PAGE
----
catholic made the sign of the cross and he appeared to say a quiet prayer, a light rain was falling. all of this before he returned home, and by the way, was there also a bipartisan moment, a moment where he was working with the republican governor ron desantis who could eventually become a political opponent in 2024 and it was an important signal of the republican leader of the state, republican senators and the president of the united states working together. mission accomplished. after 20 years, u.s. troops close up shop and the largest base in afghanistan as the taliban advances, it could take control. and the fate of translators and u.s. embassy all in jeopardy. we'll have richard engel coming up. you are watching "andrea mitchell reports" only on msnbc.
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in a ramp-up of the u.s. withdrawal, american troops out of bagram air base. the airfield is the largest u.s. base in afghanistan and it has now been handed over to the afghan government. a small contingent of u.s. troops are still left in the country's capital of kabul. president biden addressing the withdrawal saying it is now up to the afghan government to keep their country safe. >> look, we were in that war for 20 years. 20 years. i am concerned that the deal with the internal issues that they have to be able to generate the kind of support they need nationwide to maintain the government. the afghans will have to be able to do it themselves with the air force they have. >> the taliban is continuing their advance. they're warning of a potential civil war in afghanistan after the u.s. leaves. >> overseeing the rapid loss of district centers all over the afghan security forces and i've
gained some of those back in certain parts of the country. >> joining me now nbc news chief foreign correspondent richard engel in kabul, afghanistan. richard, you know this better than anyone. first of all, the president says that they'll have to have their air force do the job, we know that without u.s. contractors replacements, spare parts, repairs and a lot of that is at stake and that's for the air force. what about the ground forces and the taliban advancing as we speak? >> so the -- some of the units of the afghan security forces are starting to collapse, and you mentioned a clip from general millner which he talked about the rapid loss of district centers. what has happened is a lot of these district centers which are effectively government centers are simply being handed over to the taliban, the afghan police or tribal forces or in some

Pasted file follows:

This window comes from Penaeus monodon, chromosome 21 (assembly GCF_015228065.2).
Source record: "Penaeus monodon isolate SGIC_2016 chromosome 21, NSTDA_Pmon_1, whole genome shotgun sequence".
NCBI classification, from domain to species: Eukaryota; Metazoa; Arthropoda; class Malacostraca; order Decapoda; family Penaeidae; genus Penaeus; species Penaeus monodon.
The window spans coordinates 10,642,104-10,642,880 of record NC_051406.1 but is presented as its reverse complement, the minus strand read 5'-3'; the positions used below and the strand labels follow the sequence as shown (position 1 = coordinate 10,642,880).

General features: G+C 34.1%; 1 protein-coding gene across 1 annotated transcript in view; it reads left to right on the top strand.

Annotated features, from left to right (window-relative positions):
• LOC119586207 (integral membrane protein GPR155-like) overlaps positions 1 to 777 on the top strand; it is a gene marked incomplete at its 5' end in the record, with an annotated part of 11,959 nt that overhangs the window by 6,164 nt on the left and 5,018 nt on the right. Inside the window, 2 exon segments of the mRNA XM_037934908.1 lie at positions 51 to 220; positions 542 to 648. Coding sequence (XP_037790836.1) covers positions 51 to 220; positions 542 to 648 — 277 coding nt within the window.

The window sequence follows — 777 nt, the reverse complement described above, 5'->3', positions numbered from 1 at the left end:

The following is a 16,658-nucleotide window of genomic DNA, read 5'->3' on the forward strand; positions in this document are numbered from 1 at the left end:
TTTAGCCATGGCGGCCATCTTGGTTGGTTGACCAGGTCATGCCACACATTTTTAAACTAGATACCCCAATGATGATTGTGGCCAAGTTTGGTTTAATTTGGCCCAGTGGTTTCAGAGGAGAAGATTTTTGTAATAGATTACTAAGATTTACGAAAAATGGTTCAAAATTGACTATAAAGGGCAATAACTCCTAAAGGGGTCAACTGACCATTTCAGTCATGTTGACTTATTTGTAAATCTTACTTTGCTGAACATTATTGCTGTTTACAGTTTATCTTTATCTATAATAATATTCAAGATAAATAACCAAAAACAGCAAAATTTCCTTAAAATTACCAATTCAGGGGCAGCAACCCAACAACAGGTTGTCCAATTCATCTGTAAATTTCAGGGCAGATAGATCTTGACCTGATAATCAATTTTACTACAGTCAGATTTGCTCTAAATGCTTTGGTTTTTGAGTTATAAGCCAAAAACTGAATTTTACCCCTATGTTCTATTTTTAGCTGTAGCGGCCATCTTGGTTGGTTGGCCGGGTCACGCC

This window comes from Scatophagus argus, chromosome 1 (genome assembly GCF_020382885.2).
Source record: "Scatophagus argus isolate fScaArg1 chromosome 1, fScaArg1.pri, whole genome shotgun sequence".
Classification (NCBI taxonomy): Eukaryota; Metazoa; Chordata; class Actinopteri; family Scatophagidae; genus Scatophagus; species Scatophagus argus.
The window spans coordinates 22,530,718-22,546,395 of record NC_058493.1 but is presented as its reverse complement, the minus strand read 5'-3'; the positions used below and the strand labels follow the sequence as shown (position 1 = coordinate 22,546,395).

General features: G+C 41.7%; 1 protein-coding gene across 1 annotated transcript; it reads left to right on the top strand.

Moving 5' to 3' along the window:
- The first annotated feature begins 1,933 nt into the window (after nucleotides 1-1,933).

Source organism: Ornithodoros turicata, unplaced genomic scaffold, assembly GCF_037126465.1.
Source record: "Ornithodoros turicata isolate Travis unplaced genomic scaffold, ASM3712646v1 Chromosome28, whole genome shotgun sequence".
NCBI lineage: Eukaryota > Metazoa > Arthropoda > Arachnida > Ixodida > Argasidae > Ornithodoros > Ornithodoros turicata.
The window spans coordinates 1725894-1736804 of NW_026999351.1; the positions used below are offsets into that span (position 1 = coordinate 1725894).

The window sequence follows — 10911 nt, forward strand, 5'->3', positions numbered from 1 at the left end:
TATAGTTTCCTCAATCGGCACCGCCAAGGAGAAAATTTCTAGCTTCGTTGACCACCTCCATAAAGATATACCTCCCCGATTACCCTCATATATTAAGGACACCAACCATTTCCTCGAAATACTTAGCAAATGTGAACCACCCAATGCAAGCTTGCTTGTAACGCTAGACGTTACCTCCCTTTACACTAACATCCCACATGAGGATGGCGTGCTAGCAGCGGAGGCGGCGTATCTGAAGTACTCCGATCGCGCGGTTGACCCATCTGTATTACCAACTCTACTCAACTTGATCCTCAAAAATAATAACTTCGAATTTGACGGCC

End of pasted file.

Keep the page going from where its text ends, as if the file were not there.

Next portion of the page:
cases regular afghan army are walking away. the taliban will arrive and they will have a negotiated surrender, surrendering their weapons and surrendering their bases and the afghan, and the taliban will, in some cases give them money, bus fare home in kind of an act of humiliation say thanks for your weapon. here's a few dollars, actually around $100 per person now go home and don't come back. that has happened about 50 times in the last two months. so there is a real serious concern that the afghan security forces without american support are in a state of collapse, and that's the ground forces let alone their air force or their use of sophisticated weapons. some of this is a lack of confidence, some of this is because the afghan security forces feel a little demoralized. they feel like they are being abandoned and they are worried what could happen to them in the future, but the signs we are